0.40

Non-medical use of buprenorphine/Suboxone past 24 h

0

1 (0.1%)

NA

Non-medical use of Phenergan past 24 h

3 (0.9%)

4 (0.6%)

0.27

Used Speedball (heroin/cocaine or heroin/crack) past 24 h

21 (6.3%)

42 (6.0%)

0.76

Used Goofball (heroin/methamphetamine) past 24 h

24 (7.2%)

40 (5.7%)

0.11

Used Crack or Rock Cocaine past 24 h

66 (19.7%)

139 (19.8%)

0.95

Used Powder Cocaine past 24 h

6 (1.8%)

15 (2.1%)

0.55

Used Methamphetamine past 24 h

92 (27.5%)

194 (27.6%)

0.92

Used Heroin past 24 h

80 (23.9%)

173 (24.6%)

0.65

Used Marijuana for non-medical reasons past 24 h

124 (37.0%)

258 (36.8%)

0.89

Used any type of street heroin past 24 h

93 (27.8%)

194 (27.6%)

0.94

P-value calculated with Pearson’s Chi-square test for all variables except age, where Student’s T-test was used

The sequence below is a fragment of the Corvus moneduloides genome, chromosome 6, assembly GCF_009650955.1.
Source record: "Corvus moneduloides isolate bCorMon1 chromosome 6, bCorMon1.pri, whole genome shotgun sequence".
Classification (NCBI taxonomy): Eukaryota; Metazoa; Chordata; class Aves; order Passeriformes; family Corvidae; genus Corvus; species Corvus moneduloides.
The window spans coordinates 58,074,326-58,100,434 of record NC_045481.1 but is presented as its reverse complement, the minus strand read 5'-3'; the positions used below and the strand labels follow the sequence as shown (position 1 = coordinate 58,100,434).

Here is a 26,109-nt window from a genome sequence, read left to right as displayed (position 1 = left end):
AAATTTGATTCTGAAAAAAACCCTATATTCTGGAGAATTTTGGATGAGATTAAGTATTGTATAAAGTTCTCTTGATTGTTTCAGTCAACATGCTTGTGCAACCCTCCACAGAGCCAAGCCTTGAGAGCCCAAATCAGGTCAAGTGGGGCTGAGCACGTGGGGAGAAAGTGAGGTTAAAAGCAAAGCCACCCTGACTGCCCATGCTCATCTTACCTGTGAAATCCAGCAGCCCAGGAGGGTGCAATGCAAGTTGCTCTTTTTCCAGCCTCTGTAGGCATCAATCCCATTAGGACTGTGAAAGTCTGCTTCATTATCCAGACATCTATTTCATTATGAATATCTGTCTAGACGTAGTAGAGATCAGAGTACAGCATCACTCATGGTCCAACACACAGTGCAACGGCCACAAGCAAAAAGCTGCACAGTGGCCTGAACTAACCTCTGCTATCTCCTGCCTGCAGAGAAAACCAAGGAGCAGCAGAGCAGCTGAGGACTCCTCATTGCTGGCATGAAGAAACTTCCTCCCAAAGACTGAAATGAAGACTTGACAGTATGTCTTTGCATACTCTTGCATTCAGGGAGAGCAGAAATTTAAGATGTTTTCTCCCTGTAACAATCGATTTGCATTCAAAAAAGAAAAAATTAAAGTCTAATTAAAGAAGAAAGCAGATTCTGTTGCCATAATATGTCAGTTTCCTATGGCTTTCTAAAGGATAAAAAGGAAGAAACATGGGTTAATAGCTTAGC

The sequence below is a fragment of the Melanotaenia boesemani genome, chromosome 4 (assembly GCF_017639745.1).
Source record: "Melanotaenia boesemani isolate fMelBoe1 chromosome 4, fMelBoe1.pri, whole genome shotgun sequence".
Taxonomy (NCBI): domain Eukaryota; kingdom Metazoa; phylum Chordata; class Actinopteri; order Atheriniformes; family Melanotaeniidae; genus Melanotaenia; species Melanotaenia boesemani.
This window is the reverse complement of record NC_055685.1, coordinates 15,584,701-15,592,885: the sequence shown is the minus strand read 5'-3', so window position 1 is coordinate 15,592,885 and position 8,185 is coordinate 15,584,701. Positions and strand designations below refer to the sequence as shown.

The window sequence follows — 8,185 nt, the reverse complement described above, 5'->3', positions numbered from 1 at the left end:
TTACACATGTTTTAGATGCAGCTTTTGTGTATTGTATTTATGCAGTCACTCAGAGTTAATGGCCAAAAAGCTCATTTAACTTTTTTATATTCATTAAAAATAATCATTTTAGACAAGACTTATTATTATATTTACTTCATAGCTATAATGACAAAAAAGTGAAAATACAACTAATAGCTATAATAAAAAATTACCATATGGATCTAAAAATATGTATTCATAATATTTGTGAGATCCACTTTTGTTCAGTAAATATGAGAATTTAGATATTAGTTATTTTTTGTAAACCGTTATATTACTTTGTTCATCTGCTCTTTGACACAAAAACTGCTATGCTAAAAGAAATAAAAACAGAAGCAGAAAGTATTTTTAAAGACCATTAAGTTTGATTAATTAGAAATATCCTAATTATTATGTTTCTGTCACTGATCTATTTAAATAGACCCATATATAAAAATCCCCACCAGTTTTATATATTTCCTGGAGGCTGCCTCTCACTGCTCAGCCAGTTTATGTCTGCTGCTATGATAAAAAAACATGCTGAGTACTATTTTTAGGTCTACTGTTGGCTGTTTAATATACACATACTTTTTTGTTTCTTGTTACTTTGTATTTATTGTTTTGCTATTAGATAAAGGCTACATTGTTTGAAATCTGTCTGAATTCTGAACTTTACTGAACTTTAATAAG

*p < 0.05

***p < 0.001

Pain characteristics

Slightly less than half of the study participants, 47.7% (n = 335) reported that they had physical pain in the past 24 h (Table 2). Median pain duration was 36 months (interquartile range [IQR] 6–141 months). The most common pain locations were lower limbs (27.1%) and back (19.7%). Median average pain in the past 24 h was six on a 10-point scale (IQR 5–7). Approximately 40% of the sample reported past 24 h pain interference with the functional domains presented in Table 2.
Table 2

Pain prevalence and association with use of nonmedical prescription opioid use in the past 24 h among people who inject drugs in San Francisco (N = 702). Bivariate logistic regression analysis

Pain characteristics

Median (IQR)

Past 24 h NMPOU n (%)

Total sample n (%)

Unadjusted OR (95% CI)

Pain past 24 ha

NA

53 (51.5%)

335 (47.7%)